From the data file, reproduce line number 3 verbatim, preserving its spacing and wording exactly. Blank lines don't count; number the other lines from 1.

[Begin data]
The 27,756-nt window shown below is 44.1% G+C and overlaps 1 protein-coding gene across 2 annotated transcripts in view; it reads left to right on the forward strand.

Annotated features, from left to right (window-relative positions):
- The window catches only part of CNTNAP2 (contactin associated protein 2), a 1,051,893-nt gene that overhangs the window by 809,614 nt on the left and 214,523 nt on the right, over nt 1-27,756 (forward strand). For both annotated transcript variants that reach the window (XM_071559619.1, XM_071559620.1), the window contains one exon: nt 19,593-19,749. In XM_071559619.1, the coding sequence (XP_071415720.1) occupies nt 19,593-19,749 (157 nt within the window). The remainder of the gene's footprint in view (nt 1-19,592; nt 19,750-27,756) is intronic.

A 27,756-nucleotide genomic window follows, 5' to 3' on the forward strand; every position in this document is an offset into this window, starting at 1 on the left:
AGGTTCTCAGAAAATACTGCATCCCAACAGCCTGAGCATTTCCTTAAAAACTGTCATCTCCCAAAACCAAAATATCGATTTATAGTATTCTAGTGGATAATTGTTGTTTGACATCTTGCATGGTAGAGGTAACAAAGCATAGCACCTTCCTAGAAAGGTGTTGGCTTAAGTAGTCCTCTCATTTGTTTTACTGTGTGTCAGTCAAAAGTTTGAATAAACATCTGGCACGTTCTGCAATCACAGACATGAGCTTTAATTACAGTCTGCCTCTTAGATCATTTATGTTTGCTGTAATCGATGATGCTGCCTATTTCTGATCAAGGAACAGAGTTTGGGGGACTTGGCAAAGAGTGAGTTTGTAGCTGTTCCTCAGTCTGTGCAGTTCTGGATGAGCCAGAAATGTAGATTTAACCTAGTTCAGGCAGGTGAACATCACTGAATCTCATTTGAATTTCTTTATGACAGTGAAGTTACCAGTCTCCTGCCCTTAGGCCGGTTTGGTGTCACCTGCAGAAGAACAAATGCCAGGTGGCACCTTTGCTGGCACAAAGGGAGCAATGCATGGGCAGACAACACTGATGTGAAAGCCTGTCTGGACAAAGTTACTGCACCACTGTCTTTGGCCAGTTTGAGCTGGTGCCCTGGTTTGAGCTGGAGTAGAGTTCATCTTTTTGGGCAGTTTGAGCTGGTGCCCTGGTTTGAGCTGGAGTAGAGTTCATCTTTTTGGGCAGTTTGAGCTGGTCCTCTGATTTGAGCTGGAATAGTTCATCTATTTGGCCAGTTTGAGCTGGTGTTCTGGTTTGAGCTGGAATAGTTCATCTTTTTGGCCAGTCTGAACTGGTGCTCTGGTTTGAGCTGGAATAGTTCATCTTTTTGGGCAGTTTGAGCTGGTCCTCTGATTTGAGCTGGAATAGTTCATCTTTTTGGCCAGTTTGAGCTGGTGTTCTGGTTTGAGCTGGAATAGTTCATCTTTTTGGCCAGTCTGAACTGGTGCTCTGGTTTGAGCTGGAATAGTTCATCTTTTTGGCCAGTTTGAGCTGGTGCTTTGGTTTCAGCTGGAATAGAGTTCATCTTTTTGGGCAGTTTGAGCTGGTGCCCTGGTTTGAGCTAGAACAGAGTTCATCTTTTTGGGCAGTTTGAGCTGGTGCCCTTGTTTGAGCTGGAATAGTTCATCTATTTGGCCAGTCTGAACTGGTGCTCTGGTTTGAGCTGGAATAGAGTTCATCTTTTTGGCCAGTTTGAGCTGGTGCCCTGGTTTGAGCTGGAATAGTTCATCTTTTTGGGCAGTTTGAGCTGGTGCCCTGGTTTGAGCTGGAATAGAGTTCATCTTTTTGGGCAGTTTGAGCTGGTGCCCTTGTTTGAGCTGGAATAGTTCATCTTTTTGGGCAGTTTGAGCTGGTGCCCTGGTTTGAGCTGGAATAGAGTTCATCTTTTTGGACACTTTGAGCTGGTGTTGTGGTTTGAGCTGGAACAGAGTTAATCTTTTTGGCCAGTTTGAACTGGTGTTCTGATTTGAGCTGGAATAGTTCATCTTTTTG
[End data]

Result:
- The window catches only part of CNTNAP2 (contactin associated protein 2), a 1,051,893-nt gene that overhangs the window by 809,614 nt on the left and 214,523 nt on the right, over nt 1-27,756 (forward strand). For both annotated transcript variants that reach the window (XM_071559619.1, XM_071559620.1), the window contains one exon: nt 19,593-19,749. In XM_071559619.1, the coding sequence (XP_071415720.1) occupies nt 19,593-19,749 (157 nt within the window). The remainder of the gene's footprint in view (nt 1-19,592; nt 19,750-27,756) is intronic.